My current research is largely focused on the nature of epistemic norms and how they relate to other norms, such as norms of inquiry and practical norms. I’m currently working on two papers on this theme. The first, coauthored with Carolina Flores, argues that there are epistemic norms on evidence-gathering, and the second argues for the existence of diachronic norms more broadly. According to the first paper, one is required to gather evidence in cases where doing so is sufficiently easy and would directly result in an `epistemic upgrade’ (e.g. knowledge, understanding, etc). In the second paper, I argue that synchronic requirements underdetermine diachronic requirements using cases where someone seems to impermissibly change their mind without a change in evidence. I defend diachronic norms (including a norm on evidence-gathering) against objections on which they are too demanding or too externalist.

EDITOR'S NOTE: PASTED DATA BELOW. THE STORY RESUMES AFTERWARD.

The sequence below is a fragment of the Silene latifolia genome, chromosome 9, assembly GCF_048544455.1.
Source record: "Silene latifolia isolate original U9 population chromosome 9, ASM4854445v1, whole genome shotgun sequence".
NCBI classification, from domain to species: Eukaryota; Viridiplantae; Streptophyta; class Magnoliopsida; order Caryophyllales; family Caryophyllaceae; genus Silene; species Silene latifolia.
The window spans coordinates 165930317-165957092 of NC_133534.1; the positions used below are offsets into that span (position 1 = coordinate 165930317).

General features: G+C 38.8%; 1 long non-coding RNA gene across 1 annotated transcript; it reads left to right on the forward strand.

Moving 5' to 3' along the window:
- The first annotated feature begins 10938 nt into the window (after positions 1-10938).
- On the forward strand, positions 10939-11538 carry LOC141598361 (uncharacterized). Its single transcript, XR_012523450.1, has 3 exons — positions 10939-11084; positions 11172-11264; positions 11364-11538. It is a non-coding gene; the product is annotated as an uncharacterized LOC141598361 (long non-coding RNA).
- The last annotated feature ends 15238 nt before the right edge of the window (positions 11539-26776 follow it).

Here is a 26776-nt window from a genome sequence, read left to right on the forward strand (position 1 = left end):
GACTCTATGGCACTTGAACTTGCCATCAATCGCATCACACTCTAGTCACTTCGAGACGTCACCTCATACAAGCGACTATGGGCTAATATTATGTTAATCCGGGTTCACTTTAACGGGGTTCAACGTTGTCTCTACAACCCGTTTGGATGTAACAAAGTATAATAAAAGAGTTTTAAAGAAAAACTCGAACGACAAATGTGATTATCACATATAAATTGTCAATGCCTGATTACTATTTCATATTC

I’m also currently working on a paper with Calum McNamara on why credences can be reasons for action as well as a project on the various ways in which consensual sex can nonetheless be bad in ways that can wrong an agent and be blameworthy.